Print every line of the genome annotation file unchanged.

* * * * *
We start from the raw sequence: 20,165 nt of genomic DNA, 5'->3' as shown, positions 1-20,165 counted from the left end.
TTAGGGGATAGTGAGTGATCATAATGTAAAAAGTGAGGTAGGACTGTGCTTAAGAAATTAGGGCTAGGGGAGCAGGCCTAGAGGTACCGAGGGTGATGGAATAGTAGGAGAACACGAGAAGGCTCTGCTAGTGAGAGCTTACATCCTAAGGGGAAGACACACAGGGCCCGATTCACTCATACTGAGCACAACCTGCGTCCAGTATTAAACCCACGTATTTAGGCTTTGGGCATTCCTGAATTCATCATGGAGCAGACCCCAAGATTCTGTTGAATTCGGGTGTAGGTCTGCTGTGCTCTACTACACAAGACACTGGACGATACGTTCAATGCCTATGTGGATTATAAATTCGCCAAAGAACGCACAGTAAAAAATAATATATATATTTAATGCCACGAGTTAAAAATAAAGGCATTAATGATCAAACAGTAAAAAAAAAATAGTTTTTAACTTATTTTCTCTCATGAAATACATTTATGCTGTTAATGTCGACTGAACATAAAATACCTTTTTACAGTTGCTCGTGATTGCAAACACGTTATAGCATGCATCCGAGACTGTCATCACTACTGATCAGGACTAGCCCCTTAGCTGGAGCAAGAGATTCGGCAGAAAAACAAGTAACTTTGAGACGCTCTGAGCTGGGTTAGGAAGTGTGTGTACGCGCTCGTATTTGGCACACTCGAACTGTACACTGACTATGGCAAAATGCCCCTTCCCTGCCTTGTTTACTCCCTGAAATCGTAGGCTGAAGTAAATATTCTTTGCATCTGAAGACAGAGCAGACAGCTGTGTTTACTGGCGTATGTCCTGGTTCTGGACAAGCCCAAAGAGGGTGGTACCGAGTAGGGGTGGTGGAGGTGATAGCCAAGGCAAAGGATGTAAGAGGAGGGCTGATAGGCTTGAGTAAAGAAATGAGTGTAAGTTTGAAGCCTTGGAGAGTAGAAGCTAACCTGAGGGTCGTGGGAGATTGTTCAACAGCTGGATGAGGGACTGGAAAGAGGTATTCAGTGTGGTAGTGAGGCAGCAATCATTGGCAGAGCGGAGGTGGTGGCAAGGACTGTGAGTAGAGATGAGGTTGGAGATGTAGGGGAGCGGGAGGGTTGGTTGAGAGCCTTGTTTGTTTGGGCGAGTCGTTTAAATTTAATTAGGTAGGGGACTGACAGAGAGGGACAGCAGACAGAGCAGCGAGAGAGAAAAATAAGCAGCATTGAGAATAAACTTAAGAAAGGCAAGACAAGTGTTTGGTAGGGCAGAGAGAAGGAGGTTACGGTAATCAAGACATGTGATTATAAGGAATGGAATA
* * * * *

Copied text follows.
We start from the raw sequence: 20,165 nt of genomic DNA, 5'->3' as shown, positions 1-20,165 counted from the left end.
TTAGGGGATAGTGAGTGATCATAATGTAAAAAGTGAGGTAGGACTGTGCTTAAGAAATTAGGGCTAGGGGAGCAGGCCTAGAGGTACCGAGGGTGATGGAATAGTAGGAGAACACGAGAAGGCTCTGCTAGTGAGAGCTTACATCCTAAGGGGAAGACACACAGGGCCCGATTCACTCATACTGAGCACAACCTGCGTCCAGTATTAAACCCACGTATTTAGGCTTTGGGCATTCCTGAATTCATCATGGAGCAGACCCCAAGATTCTGTTGAATTCGGGTGTAGGTCTGCTGTGCTCTACTACACAAGACACTGGACGATACGTTCAATGCCTATGTGGATTATAAATTCGCCAAAGAACGCACAGTAAAAAATAATATATATATTTAATGCCACGAGTTAAAAATAAAGGCATTAATGATCAAACAGTAAAAAAAAAATAGTTTTTAACTTATTTTCTCTCATGAAATACATTTATGCTGTTAATGTCGACTGAACATAAAATACCTTTTTACAGTTGCTCGTGATTGCAAACACGTTATAGCATGCATCCGAGACTGTCATCACTACTGATCAGGACTAGCCCCTTAGCTGGAGCAAGAGATTCGGCAGAAAAACAAGTAACTTTGAGACGCTCTGAGCTGGGTTAGGAAGTGTGTGTACGCGCTCGTATTTGGCACACTCGAACTGTACACTGACTATGGCAAAATGCCCCTTCCCTGCCTTGTTTACTCCCTGAAATCGTAGGCTGAAGTAAATATTCTTTGCATCTGAAGACAGAGCAGACAGCTGTGTTTACTGGCGTATGTCCTGGTTCTGGACAAGCCCAAAGAGGGTGGTACCGAGTAGGGGTGGTGGAGGTGATAGCCAAGGCAAAGGATGTAAGAGGAGGGCTGATAGGCTTGAGTAAAGAAATGAGTGTAAGTTTGAAGCCTTGGAGAGTAGAAGCTAACCTGAGGGTCGTGGGAGATTGTTCAACAGCTGGATGAGGGACTGGAAAGAGGTATTCAGTGTGGTAGTGAGGCAGCAATCATTGGCAGAGCGGAGGTGGTGGCAAGGACTGTGAGTAGAGATGAGGTTGGAGATGTAGGGGAGCGGGAGGGTTGGTTGAGAGCCTTGTTTGTTTGGGCGAGTCGTTTAAATTTAATTAGGTAGGGGACTGACAGAGAGGGACAGCAGACAGAGCAGCGAGAGAGAAAAATAAGCAGCATTGAGAATAAACTTAAGAAAGGCAAGACAAGTGTTTGGTAGGGCAGAGAGAAGGAGGTTACGGTAATCAAGACATGTGATTATAAGGAATGGAATA